Glycerin is a byproduct of saponification but it is not typically the main base ingredient in a non-tallow based shaving soap. The main ingredient in vegetable based soaps is most likely Stearic Acid which can be derived from various vegetable sources including Palm Oil, Kokum Butter, Mango Butter, and Cocoa Butter. Stearic acid, when combined with Potassium Hydroxide makes lather. Additional ingredients like coconut oil and shea butter can enhance the ingredient mix.

This is why tallow, and other high stearic fats are commonly used in shaving soap formulas. Most of the time there is a combination of ingredients used as there are many different kinds of triglycerides that provide various benefits in shaving soap. It’s important to make a soap that has great lather but it’s also important that the soap is moisturizing, creamy, bubbly, slick, and protective. Tallow was used back in the day as a source of stearic acid. It was a super cheap by-product of the meat industry.

Triple Milled

You may have heard the term “tripled milled” (or perhaps “French milled”). These are products that have been passed between large steel rollers, squeezing more air and water out of the soap (and it also provides some additional mixing of the soap, making it more uniform). Because more air and water have been removed, triple milled soaps are denser and last longer than un-milled soap.

“Croap”

The opposite of triple-milled soap is probably a “croap.”  The term croap is an abbreviation for cream soap, a very soft shave soap.  The consistency is firmer than a shave cream (actually, similar to a dehydrated cream) but softer than the “typical” shave soap.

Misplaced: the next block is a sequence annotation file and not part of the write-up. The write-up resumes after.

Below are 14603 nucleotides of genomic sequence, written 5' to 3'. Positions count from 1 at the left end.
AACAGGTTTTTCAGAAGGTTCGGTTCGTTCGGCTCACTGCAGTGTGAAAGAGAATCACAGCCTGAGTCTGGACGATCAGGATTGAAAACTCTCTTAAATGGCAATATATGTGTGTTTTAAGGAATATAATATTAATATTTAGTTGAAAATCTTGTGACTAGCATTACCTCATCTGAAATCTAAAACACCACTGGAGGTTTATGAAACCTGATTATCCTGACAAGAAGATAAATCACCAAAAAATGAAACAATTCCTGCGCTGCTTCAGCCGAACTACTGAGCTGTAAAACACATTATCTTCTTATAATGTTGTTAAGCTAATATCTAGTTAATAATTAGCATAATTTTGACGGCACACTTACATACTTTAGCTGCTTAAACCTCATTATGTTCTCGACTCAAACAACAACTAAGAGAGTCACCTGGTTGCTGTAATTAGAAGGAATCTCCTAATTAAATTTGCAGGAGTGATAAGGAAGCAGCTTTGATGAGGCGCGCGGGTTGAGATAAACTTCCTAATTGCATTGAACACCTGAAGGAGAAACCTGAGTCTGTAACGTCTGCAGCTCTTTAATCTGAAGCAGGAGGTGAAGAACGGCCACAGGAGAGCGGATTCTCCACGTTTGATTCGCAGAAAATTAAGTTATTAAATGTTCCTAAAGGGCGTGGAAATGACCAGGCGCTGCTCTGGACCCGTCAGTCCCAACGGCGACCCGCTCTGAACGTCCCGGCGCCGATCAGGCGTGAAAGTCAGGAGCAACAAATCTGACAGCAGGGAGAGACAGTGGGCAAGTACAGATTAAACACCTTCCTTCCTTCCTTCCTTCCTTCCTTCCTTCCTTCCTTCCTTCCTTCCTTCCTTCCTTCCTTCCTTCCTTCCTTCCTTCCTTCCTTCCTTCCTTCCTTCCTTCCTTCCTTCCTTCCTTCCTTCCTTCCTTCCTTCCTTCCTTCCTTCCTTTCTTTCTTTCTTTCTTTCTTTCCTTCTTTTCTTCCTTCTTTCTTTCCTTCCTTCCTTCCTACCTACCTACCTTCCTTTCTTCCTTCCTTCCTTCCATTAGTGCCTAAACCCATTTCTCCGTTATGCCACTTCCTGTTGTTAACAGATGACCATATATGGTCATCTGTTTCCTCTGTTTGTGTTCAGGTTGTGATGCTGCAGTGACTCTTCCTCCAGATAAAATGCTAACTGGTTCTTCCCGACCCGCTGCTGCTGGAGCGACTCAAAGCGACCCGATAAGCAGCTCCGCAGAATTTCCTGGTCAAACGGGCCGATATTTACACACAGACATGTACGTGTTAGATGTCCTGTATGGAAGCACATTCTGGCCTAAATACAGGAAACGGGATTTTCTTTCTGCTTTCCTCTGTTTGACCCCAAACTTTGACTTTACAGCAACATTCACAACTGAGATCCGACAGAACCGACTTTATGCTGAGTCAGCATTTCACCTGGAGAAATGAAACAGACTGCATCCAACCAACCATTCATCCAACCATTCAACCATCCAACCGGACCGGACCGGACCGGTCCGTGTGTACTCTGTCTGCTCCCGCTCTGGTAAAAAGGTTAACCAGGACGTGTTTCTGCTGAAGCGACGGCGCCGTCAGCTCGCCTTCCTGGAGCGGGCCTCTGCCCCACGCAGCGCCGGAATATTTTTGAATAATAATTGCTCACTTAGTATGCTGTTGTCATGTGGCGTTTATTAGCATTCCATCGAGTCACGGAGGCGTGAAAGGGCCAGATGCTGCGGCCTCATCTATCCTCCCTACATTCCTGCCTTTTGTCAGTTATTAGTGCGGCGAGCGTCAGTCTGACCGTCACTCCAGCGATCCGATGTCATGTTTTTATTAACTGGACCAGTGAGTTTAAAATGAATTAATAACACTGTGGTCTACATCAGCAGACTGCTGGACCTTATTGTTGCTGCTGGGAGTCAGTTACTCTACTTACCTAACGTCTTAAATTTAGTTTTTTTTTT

So What Is Better?

In my opinion, none of these processes or ingredients are inherently better for a shaving soap. I think a great shaving soap comes from using quality ingredients, mixed in the correct proportions. Despite “conventional wisdom” there are tallow-based shave soaps that are nowhere near “best” (*cough*WilliamsMugSoap*cough*). There are vegetable-based soaps that are excellent. And vice-versa. While “melt and pour” soaps sometimes get knocked because they are thought of as short-cuts, there are examples that are very good.

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Author

Shave tutor and co-founder of sharpologist. Also check out my content on Youtube, Twitter, Facebook, Instagram, and Pinterest!View Author posts

65 thoughts on “What Is The Best Shaving Soap In 2023 For Your Best Shave Ever? [NEWLY UPDATED!]”

  1. I would love to read your opinions on the Badger Balm shave soap. For me it’s terrible. But the ingredients are so good. And it smells incredible. Maybe I’m doing something wrong? Would like to hear from a seasoned pro.

  2. Wow!great comments. For me I love all the soaps out. Love Arko, but I’ve only been back to DE shaving for 7yrs. I have lots of all creams & cropes, tripple milled. I really love the ones that challenge us. Had some casswell-Massey, that was nearly scent less & grooling to get a lather, but probably slickest I have ever used. Use what works for ya & let you be the judge. Oh & keep wet shaven 👍